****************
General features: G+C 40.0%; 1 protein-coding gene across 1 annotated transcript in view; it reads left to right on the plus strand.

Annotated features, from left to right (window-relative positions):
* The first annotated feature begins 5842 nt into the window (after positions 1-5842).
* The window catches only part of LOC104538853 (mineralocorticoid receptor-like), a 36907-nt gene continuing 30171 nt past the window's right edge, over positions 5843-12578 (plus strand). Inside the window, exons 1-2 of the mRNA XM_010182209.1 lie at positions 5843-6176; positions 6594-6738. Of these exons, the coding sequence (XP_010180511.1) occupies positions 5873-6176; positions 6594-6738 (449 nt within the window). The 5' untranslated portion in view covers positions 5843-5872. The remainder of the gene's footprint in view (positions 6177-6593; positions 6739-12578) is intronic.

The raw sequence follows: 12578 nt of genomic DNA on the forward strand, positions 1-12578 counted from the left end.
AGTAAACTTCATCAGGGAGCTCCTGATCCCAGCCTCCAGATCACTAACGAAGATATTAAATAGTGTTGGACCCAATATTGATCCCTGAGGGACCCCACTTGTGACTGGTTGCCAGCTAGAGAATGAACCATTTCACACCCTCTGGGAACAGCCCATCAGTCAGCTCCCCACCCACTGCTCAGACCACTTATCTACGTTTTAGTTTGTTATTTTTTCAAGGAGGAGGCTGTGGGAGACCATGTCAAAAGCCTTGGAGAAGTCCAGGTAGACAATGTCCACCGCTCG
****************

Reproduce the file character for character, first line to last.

General features: G+C 40.0%; 1 protein-coding gene across 1 annotated transcript in view; it reads left to right on the plus strand.

Annotated features, from left to right (window-relative positions):
* The first annotated feature begins 5842 nt into the window (after positions 1-5842).
* The window catches only part of LOC104538853 (mineralocorticoid receptor-like), a 36907-nt gene continuing 30171 nt past the window's right edge, over positions 5843-12578 (plus strand). Inside the window, exons 1-2 of the mRNA XM_010182209.1 lie at positions 5843-6176; positions 6594-6738. Of these exons, the coding sequence (XP_010180511.1) occupies positions 5873-6176; positions 6594-6738 (449 nt within the window). The 5' untranslated portion in view covers positions 5843-5872. The remainder of the gene's footprint in view (positions 6177-6593; positions 6739-12578) is intronic.

The raw sequence follows: 12578 nt of genomic DNA on the forward strand, positions 1-12578 counted from the left end.
AGTAAACTTCATCAGGGAGCTCCTGATCCCAGCCTCCAGATCACTAACGAAGATATTAAATAGTGTTGGACCCAATATTGATCCCTGAGGGACCCCACTTGTGACTGGTTGCCAGCTAGAGAATGAACCATTTCACACCCTCTGGGAACAGCCCATCAGTCAGCTCCCCACCCACTGCTCAGACCACTTATCTACGTTTTAGTTTGTTATTTTTTCAAGGAGGAGGCTGTGGGAGACCATGTCAAAAGCCTTGGAGAAGTCCAGGTAGACAATGTCCACCGCTCG